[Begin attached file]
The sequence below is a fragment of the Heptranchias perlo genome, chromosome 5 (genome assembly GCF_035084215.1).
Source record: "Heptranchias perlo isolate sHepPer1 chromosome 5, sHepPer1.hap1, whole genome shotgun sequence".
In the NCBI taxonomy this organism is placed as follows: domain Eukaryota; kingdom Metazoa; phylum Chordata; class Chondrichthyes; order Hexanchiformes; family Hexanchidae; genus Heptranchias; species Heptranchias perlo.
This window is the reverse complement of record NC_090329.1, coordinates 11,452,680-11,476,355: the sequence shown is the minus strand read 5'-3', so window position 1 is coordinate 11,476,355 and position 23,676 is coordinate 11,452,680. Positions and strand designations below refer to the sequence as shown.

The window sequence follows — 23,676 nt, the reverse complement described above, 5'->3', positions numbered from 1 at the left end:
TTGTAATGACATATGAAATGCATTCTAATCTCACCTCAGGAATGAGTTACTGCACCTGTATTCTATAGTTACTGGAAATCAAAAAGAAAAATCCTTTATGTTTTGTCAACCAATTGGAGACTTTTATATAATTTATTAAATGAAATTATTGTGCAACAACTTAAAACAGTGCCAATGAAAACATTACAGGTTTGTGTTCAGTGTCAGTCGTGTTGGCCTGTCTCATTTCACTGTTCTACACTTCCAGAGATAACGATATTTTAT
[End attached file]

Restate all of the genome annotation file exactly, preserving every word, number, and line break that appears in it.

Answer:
The sequence below is a fragment of the Heptranchias perlo genome, chromosome 5 (genome assembly GCF_035084215.1).
Source record: "Heptranchias perlo isolate sHepPer1 chromosome 5, sHepPer1.hap1, whole genome shotgun sequence".
In the NCBI taxonomy this organism is placed as follows: domain Eukaryota; kingdom Metazoa; phylum Chordata; class Chondrichthyes; order Hexanchiformes; family Hexanchidae; genus Heptranchias; species Heptranchias perlo.
This window is the reverse complement of record NC_090329.1, coordinates 11,452,680-11,476,355: the sequence shown is the minus strand read 5'-3', so window position 1 is coordinate 11,476,355 and position 23,676 is coordinate 11,452,680. Positions and strand designations below refer to the sequence as shown.

The window sequence follows — 23,676 nt, the reverse complement described above, 5'->3', positions numbered from 1 at the left end:
TTGTAATGACATATGAAATGCATTCTAATCTCACCTCAGGAATGAGTTACTGCACCTGTATTCTATAGTTACTGGAAATCAAAAAGAAAAATCCTTTATGTTTTGTCAACCAATTGGAGACTTTTATATAATTTATTAAATGAAATTATTGTGCAACAACTTAAAACAGTGCCAATGAAAACATTACAGGTTTGTGTTCAGTGTCAGTCGTGTTGGCCTGTCTCATTTCACTGTTCTACACTTCCAGAGATAACGATATTTTAT